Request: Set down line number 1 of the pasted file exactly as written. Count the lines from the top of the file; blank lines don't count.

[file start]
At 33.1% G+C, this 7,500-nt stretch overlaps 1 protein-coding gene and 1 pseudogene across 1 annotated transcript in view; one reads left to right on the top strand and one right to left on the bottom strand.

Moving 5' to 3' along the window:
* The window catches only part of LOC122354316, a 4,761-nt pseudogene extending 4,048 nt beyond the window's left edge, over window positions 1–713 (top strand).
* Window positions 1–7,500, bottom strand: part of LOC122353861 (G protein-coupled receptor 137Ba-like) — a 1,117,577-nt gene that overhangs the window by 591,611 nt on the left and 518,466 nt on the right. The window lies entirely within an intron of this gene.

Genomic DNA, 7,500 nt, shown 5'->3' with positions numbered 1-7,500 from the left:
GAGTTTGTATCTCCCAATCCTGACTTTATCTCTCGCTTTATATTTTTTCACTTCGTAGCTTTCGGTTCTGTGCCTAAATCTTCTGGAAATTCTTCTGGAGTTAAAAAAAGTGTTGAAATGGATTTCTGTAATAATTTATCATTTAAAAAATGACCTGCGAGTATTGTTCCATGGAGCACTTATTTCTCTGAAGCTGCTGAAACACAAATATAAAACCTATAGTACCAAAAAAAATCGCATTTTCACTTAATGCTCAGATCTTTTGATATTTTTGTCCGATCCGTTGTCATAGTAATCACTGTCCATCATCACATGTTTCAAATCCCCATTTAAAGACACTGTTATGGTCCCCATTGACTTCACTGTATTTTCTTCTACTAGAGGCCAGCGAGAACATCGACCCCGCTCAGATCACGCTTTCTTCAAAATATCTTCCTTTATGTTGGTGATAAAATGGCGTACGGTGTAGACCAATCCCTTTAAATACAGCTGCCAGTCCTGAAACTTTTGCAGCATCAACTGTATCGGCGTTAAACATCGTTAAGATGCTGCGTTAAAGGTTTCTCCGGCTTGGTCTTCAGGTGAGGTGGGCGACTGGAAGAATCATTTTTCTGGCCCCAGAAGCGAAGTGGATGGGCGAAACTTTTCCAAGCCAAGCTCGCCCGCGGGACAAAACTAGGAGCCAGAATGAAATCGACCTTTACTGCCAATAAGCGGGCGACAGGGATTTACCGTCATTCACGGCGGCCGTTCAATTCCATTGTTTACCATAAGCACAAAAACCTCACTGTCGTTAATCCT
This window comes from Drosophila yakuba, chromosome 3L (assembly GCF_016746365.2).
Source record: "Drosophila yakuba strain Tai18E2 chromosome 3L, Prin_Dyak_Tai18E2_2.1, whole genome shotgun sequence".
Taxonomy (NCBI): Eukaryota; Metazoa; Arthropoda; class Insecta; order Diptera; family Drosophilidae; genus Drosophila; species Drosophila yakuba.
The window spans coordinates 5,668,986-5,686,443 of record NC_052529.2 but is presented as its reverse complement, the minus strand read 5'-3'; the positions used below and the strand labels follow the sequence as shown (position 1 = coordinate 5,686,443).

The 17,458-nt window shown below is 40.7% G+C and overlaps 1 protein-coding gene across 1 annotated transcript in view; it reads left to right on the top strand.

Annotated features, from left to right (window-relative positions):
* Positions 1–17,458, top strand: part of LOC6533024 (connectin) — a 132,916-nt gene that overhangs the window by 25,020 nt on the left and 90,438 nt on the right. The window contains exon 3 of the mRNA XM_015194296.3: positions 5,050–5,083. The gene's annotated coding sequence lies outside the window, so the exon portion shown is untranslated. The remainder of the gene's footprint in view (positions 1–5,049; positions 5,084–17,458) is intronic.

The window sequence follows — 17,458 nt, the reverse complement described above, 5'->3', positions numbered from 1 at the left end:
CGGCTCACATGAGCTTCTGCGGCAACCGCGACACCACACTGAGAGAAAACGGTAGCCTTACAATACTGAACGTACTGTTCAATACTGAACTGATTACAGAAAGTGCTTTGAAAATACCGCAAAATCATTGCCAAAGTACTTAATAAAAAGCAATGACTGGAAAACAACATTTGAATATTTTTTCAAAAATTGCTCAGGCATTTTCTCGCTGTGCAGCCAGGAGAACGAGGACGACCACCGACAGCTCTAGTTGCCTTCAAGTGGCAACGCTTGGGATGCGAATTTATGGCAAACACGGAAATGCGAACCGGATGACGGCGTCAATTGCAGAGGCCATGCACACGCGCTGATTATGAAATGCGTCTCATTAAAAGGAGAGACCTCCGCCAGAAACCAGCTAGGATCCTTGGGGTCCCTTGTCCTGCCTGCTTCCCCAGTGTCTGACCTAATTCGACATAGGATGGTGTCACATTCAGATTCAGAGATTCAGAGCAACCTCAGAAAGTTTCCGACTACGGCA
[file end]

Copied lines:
At 33.1% G+C, this 7,500-nt stretch overlaps 1 protein-coding gene and 1 pseudogene across 1 annotated transcript in view; one reads left to right on the top strand and one right to left on the bottom strand.